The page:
Many autistic people became marginalised, forgotten, ignored, pitied, hated. Most die some 16 years earlier than others, because of the appalling misunderstandings and lack of training of the health profession. Many of us are working very hard to improve things.
Most, thanks to those myths, have few, if any, friends, so a marriage or loving faithful Civil Partnership becomes all the more precious, all the more our way of showing our love for a cherished other.
A third are part of the LGBT+ community, on the figures we see.
We're as likely as anyone else to be people of faith, whether that is Christian, Jewish, Muslim or anything else.
We know from brain scans that, generally, autistic brains are often not of specific male/female design. The design is different. We've not even begun to explore what God is doing here.
There are a variety of Christian views on what God thinks of LGBT+ people. Some for example read the Bible very literally, and believe that God condemns all gay relationships. Others, equally Christian, equally prayerful, take a different theological view. They believe that God never condemned loving, faithful permanent relationships between gay couples. Both groups of thinkers love God, believe that the Bible is a foundation of our faith, pray, go to Church, and listen to great leaders on this topic. It is not a question of one group being deliberately sinful, or wilfully ignoring God. It is not a question of LGBT people leading anyone astray into sin, wilfully.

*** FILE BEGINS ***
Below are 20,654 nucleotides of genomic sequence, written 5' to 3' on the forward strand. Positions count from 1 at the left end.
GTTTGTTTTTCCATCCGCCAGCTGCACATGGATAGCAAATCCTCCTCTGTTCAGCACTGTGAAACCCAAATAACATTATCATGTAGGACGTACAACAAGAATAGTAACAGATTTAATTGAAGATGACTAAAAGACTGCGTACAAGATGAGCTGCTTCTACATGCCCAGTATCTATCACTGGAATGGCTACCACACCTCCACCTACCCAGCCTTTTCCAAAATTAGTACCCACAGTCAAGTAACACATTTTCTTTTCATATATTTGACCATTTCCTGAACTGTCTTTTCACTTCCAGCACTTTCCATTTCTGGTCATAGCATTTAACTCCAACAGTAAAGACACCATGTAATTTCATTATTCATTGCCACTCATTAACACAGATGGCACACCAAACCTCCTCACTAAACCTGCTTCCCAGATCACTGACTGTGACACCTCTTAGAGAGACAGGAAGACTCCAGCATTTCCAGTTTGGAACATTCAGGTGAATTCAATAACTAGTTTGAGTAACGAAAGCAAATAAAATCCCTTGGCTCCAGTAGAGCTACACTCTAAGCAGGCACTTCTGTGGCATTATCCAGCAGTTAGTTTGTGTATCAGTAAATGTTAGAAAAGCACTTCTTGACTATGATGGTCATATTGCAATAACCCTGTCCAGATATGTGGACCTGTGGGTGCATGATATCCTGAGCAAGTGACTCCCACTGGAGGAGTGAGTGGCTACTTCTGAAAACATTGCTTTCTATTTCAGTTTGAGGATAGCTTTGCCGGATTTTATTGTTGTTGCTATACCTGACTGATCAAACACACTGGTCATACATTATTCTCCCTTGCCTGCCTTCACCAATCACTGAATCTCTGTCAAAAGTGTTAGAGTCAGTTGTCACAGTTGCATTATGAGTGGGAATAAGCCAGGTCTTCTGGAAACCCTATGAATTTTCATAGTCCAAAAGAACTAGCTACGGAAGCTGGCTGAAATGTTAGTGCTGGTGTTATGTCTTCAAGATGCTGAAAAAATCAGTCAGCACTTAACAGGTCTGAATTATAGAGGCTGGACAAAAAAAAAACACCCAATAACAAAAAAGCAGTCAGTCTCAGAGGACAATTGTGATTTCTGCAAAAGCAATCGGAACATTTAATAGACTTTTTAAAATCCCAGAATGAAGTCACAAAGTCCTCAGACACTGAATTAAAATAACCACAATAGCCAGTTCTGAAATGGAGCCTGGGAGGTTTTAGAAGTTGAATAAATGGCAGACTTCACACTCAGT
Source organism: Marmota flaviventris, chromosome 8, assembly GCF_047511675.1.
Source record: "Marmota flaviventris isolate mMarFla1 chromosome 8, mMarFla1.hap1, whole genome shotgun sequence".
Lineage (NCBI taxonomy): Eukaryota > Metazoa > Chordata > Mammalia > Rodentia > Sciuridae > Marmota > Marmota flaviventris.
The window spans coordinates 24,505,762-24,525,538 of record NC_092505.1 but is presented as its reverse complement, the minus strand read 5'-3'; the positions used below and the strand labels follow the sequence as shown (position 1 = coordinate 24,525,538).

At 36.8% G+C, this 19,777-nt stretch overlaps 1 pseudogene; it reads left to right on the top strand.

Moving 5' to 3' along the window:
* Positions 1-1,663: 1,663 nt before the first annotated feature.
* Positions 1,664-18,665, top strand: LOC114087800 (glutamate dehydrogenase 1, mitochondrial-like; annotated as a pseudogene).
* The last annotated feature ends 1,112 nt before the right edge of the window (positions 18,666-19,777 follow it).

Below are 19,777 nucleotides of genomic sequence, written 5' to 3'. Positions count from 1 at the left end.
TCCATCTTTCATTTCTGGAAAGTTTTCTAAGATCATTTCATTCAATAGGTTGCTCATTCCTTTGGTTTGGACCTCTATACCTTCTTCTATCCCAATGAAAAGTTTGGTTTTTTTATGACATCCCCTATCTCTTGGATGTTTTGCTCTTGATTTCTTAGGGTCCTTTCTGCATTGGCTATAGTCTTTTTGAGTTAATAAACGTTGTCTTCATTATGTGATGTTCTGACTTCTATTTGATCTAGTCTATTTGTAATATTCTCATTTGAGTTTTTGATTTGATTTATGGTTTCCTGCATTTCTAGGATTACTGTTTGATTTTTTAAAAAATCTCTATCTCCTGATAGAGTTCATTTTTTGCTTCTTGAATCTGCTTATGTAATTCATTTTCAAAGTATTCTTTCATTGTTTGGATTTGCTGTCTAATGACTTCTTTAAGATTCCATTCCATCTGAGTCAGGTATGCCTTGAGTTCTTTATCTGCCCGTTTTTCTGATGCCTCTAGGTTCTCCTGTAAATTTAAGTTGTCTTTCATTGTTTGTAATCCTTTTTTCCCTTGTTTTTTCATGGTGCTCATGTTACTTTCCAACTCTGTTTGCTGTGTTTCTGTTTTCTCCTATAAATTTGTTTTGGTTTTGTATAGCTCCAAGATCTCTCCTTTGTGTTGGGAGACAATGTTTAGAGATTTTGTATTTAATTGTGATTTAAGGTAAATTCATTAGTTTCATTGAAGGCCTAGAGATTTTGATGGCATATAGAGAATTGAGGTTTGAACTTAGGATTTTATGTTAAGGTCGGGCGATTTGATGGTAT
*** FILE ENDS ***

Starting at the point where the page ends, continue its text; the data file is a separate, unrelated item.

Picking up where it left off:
The Church of England published a paper for its 'Parliament', General Synod. "Marriage and Same Sex Relationships in the Shared Conversations - A Report from the House of Bishops". It's quite long. It's on their website. You can Google it [Other search engines are available].